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Symposium S.CT03 : Expanding the Frontiers of Actinide Materials Science Through Experiment and Theory

Rachel Eloirdi, JRC Karlsruhe

The JRC Surface Science Labstation. A Unique Set-Up to Investigate Actinides in Support of Nuclear Safety and Non-Power Application of Nuclear Materials

Written by Emma Perry 

The Labstation has been specifically designed to produce and characterize actinide thin films. Here you can prepare high purity thin films used in a controlled atmosphere. The labstation then connects to characterization modules for x-ray photoelectron spectroscopy, grazing incidence x-ray diffraction, atomic force microscopy, high-resolution electron energy loss spectroscopy, and temperature programmed desorption. Unsurprisingly this highly versatile machine has been put to use in a number of cutting-edge case studies.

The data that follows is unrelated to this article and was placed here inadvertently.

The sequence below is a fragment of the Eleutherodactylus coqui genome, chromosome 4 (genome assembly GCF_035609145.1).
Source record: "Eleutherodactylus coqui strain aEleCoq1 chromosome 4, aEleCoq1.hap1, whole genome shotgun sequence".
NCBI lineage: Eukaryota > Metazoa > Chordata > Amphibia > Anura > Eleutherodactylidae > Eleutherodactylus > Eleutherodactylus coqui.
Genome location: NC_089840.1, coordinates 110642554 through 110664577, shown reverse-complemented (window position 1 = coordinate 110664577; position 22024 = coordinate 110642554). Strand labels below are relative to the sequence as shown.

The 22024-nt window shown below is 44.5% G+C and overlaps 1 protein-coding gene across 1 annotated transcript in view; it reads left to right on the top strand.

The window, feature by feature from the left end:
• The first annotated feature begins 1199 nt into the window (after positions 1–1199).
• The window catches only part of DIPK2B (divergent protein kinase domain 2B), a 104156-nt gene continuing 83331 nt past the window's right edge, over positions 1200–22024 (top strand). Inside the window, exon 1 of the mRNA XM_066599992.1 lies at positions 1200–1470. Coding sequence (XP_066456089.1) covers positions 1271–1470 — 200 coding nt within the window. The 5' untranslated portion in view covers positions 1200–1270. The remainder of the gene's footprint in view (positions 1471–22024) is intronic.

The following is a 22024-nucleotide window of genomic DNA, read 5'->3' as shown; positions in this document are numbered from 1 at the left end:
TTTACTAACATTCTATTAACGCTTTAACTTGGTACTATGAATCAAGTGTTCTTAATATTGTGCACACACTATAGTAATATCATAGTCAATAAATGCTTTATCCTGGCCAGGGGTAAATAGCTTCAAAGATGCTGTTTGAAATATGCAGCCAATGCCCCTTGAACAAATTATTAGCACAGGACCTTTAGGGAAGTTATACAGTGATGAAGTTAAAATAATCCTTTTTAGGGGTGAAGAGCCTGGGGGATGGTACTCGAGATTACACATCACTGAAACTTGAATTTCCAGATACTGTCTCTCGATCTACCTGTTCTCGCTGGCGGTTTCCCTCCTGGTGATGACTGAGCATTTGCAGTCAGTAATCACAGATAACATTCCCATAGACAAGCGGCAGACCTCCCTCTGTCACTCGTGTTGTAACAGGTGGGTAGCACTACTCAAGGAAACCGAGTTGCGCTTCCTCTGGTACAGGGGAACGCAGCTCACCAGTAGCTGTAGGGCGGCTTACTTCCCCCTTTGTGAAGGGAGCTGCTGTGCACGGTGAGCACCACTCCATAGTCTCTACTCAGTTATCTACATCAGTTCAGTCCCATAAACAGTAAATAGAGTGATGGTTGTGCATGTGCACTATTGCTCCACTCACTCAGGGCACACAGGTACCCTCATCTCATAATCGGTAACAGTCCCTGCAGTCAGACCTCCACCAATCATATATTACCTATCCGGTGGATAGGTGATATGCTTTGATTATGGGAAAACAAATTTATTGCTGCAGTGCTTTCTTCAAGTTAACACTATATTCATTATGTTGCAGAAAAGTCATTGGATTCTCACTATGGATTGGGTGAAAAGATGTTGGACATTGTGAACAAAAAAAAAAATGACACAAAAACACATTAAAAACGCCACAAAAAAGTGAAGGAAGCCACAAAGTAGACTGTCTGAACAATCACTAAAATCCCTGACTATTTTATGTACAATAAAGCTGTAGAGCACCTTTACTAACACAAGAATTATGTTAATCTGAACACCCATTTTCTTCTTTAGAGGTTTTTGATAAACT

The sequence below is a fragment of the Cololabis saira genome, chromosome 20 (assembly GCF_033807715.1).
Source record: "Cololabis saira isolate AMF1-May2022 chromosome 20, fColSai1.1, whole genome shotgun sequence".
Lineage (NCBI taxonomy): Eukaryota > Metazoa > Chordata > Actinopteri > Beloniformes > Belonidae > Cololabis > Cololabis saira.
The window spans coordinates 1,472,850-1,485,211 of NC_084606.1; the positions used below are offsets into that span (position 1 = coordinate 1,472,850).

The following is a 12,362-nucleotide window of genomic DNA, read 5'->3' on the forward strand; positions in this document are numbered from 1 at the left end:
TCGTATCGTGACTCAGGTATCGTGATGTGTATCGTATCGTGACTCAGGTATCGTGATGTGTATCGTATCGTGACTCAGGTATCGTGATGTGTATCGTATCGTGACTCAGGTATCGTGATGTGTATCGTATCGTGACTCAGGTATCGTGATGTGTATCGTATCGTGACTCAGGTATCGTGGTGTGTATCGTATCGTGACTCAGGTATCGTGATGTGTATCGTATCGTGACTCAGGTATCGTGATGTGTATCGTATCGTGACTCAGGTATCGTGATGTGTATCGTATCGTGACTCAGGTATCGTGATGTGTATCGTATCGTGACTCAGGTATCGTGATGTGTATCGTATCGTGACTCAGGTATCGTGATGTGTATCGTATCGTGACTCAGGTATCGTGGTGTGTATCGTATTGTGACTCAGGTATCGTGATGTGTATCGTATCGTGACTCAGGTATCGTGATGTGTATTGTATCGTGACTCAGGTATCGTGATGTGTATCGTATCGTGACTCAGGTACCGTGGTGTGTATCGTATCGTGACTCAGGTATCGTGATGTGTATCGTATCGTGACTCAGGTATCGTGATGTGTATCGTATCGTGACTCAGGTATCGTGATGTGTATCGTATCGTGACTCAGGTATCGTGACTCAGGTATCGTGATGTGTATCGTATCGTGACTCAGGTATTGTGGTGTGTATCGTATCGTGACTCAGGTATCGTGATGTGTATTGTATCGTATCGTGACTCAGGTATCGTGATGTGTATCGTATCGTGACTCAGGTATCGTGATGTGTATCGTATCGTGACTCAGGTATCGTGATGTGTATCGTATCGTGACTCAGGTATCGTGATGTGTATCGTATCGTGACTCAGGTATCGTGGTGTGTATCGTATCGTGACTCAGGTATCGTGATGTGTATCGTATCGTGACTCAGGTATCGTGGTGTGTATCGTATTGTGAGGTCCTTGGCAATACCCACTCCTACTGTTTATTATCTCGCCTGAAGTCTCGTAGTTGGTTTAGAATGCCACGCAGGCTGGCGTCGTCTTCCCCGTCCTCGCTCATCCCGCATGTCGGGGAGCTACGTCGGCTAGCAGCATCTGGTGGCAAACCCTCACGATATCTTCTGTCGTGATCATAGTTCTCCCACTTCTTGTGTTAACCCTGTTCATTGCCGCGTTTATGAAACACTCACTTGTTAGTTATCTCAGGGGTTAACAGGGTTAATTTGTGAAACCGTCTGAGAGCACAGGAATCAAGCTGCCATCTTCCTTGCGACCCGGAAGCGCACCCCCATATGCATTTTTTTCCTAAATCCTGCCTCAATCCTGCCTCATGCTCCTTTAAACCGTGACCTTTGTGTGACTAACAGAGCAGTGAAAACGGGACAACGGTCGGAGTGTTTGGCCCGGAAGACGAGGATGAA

In the development of sodium cooled nuclear reactor technologies it is important to predict what will happen if sodium comes into contact with uranium. So, in the preparation module, UO3 and Na were deposited onto a thin film. Using the x-ray absorption spectroscopy module, it was found that at room temperature sodium does not reduce uranium. Then, during heating, a mixed state of U(IV) and U(V) was observed until 973 K when the sodium stabilized uranium in the pentavalent state.

To observe the effect of water radiolysis products on UO2, U(IV) thin film were produced and exposed to O2 plasma. Amorphous U(VI) formed. When exposed to H2O plasma, a new unknown crystalline surface was observed.

The labstation has also been used to observe the bandgap of ThF4 deposited on Au substrate in order to ascertain its viability as an optical nuclear clock.

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